Padma Shri Geeta Chandran was just five-years-old when she took her first step towards Bharatnatyam. Today, she is a renowned artist and a name to reckon with. Not only a trained Bharatanatyam exponent, she is also trained in Carnatic music and is recognised for her work in theatre, dance, and even videos and films. Chandran, who is the artistic director of the NatyaVriksha Dance Company, celebrates World Dance Day (April 29) with a line-up of activities every year.
On World Dance Day, she tells indianexpress.com about the evolution of classical dance forms, and the importance of introducing students to arts at an early age.
You started learning Bharatanatyam when you were just five-years-old and have been associated with it ever since. How have classical dance forms evolved over the years?
In over forty years since my arangetram, I have seen an explosion in both the practice and the interest in Bharatanatyam. It was on March 15, 1931, that the first-ever formal performance of Bharatanatyam was presented at the Madras Music Academy featuring Rajalakshmi and Jeevaratnam, the daughters of Tiruvalaputtur Kalyani, who were therefore billed as Kalyani Daughters. So this global explosion of Bharatanatyam in less than a century is of great significance since the dance has spread geographically to all parts of the world.
It has galvanised both its practitioners and the audience. It is a potent symbol of India’s soft power. Both Jawaharlal Nehru and Indira Gandhi understood its potential and used it internationally to promote India as an ancient culture – a classical dance form that could rival western ballet.
There was a time when contemporary and Bollywood dance forms were not as popular as classical forms. However, things have changed today. Do you feel that such dance forms have become more popular among the youth?
One of the beautiful aspects of human life is that it meanders and springs surprises. One must be open to change. Everything changes; we do not eat like our grandparents sitting cross-legged on the floor, nor is the food we eat what they ate. The grains have changed, new vegetables have entered our kitchens and our cooking fuels and mediums have changed. So, when absolutely everything around us is changing, why do we expect dance to be static?
The new forms of human expression – be it film-inspired dance or contemporary dance forms, are all valid forms of human expression. But each has its place and space. To me all dance is valid; there is only dance that is well danced; and dance that is not well-danced! Overall, we have to improve our quality audits when we view and experience dance.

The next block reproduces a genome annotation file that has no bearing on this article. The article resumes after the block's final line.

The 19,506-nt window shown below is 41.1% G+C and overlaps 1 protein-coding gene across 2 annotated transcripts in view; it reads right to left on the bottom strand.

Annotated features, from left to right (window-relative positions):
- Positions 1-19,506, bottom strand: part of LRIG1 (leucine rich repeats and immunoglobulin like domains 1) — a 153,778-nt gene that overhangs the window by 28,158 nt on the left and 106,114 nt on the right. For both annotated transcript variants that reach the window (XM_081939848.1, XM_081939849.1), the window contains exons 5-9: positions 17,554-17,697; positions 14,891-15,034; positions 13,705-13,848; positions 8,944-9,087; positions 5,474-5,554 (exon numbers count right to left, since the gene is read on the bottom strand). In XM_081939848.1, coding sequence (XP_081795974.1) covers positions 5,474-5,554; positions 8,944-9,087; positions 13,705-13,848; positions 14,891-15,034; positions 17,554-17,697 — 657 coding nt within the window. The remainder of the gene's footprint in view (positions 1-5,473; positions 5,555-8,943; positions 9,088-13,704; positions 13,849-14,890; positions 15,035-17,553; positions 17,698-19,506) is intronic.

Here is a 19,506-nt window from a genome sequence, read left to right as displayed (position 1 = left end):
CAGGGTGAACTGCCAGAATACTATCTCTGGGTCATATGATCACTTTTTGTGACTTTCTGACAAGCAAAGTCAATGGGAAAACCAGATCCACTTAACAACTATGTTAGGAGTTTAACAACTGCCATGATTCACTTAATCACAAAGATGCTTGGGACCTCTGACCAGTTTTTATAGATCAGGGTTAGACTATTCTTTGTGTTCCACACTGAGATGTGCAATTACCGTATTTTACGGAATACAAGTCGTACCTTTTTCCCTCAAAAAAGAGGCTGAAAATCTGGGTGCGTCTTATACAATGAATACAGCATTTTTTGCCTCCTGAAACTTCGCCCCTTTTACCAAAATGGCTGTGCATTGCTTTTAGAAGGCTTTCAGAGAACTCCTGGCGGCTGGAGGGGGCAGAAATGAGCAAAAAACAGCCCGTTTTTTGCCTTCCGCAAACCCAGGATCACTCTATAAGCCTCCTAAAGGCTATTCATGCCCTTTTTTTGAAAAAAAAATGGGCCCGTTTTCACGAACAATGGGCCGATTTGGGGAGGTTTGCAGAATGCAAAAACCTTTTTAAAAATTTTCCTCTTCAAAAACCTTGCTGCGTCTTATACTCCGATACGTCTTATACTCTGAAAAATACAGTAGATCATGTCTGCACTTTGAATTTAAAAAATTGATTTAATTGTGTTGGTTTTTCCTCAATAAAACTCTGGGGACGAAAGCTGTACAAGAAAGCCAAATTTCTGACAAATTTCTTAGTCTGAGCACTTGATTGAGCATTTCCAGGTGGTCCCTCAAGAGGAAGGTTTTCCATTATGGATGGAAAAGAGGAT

Some classical dancers try incorporating contemporary themes in their performances to make it more relevant. What do you feel about the same, or even, fusion dance?
Contemporary themes are one genre and fusion is another. If we consider dance as an art form then what it expresses and how it expresses will change. Again, dance that is created as propaganda is different from dance that is created as a valid artistic response to an issue. As I said before, if it is an organic artistic response, it will be celebrated. If the impulse for creating something new is just monetary gain or a publicity gimmick, our discerning audiences will not watch it repeatedly. The value of a classical dance experience is that one can return to watch it again and again and every time find new inspiration in it.
Recently, the CBSE decided to make art education mandatory for all students from class 1 to class 12 from the coming academic year. What do you think about this move? How important is it to introduce students to art at an early age?
I truly think that this can be a game changer if we manage expectations and outputs intelligently. We must be clear that the aim of arts education must not be to create artists – clearly schools cannot ever achieve that simply because they are not geared for it – but to create a new generation of rasikas who understand the arts process and get excited by its creative storm and potential to understand and unleash creativity.
The real challenge is to get trained teachers who see themselves not in silos as painting teachers or music teachers, but as part of the arts faculty of a school. In a school in Faizabad, I am leading an important experiment where the arts are being totally integrated with the larger education pulse. Based on my experience, I am already planning teacher training courses that will catalyse arts education in schools across India. It’s a large dream but with commitment, I think it can be done.
What advice would you give to youngsters who would like to take up classical dance forms professionally?
Classical dance is an arduous choice which requires amazing sadhna and has a long gestation period before one’s goals can be achieved. That said, it also is one of the most exciting and challenging options since one is completely in control of one’s body, mind, career and destiny. Dance offers incredible joy and a sense of achievement. Sweating it out daily – and there is no way around that – is so liberating and fabulous.